Over at Don Johnson’s Businessword, he profiles the health care proposals of Democratic front-runners Howard Dean and Wesley Clark. Now my astute guess is that no Democrat could come up with a proposal that Don would like while remaining a Democrat and Don’s pretty scathing about both of these. But that’s not the relevant part here. What is relevant is that neither of them (and none of the other "leading" Democrat contenders) really has anything much "big" to say about the subject.
Ok, I know that they have proposals but everyone knows that proposals get watered down, and getting insurance from 86% to 90% of Americans may be a laudable aim, but it’s not exactly massive system reform. So this tells me that neither of these guys (one a triangulator, the other a military liberal) thinks that health care reform that would actually matter (i.e. cover the uninsured and/or limit costs & incomes in the health-care sector) is either a) possible or b) politically appealing to the Democratic base who’s vote they need to get the nomination.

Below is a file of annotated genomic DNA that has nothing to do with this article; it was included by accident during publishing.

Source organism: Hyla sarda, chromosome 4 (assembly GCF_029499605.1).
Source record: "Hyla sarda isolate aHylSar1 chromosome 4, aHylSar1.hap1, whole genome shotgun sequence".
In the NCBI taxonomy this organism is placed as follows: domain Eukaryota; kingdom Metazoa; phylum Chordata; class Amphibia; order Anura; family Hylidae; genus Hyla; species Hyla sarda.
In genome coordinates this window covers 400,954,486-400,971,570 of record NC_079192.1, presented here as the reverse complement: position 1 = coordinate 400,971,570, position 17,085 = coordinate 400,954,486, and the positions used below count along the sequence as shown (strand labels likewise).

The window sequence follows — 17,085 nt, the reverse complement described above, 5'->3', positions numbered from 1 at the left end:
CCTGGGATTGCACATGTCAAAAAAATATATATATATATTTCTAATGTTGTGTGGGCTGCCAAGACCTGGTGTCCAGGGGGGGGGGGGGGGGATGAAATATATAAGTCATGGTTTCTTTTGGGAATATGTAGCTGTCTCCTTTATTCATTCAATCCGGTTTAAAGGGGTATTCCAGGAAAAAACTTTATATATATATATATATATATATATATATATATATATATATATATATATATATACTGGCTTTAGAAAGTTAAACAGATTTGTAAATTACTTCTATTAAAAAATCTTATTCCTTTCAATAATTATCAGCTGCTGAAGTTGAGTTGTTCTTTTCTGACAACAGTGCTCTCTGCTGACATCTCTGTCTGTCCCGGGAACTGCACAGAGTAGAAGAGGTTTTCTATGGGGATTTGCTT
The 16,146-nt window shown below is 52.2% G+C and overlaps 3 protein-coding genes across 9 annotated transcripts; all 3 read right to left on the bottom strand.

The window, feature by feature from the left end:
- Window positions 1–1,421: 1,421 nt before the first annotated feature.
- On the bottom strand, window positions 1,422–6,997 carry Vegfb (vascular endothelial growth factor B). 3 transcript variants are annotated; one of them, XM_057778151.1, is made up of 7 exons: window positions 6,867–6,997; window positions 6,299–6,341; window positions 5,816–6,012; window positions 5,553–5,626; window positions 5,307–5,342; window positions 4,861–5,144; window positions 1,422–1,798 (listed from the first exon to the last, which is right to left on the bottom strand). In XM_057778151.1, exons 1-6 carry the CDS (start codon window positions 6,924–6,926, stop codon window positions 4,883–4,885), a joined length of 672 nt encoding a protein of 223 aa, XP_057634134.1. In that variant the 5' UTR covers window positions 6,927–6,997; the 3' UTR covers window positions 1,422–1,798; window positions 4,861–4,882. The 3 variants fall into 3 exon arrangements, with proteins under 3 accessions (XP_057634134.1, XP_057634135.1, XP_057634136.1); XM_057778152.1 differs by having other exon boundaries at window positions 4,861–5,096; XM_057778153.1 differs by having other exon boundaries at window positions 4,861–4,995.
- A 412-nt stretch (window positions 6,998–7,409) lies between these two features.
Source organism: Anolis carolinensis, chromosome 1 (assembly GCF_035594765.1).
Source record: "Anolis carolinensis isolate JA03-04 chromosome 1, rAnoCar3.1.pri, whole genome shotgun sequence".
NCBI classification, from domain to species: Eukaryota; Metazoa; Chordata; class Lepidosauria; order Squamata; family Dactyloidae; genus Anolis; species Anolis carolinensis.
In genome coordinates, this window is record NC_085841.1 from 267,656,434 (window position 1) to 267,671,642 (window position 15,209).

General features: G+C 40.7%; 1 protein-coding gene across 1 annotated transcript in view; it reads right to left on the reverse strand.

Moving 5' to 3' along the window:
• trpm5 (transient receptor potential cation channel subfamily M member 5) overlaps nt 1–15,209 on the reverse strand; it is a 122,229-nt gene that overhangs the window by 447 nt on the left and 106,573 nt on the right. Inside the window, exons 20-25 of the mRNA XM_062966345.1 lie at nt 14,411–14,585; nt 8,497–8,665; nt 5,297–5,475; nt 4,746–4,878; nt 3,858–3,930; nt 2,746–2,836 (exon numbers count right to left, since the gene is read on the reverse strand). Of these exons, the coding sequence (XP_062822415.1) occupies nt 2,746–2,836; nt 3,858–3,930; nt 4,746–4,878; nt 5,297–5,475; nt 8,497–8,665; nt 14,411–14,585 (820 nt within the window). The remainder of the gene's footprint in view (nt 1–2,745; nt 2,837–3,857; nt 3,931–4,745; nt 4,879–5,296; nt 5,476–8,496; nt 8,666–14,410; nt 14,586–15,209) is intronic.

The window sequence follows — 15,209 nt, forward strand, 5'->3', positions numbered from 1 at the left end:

I understand that the Democratic faithful have some other things to think about, but apparently double digit premium increases and 43 million uninsured are not enough to get any Democrats other than those few wishing for a Kucinich miracle talking about real universal health care. That tells me that politically health care (aside from Medicare) is a dead issue next year, and the political result for health care in 2005 will be either be nothing more from the Bush administration or not too much from a Democratic one.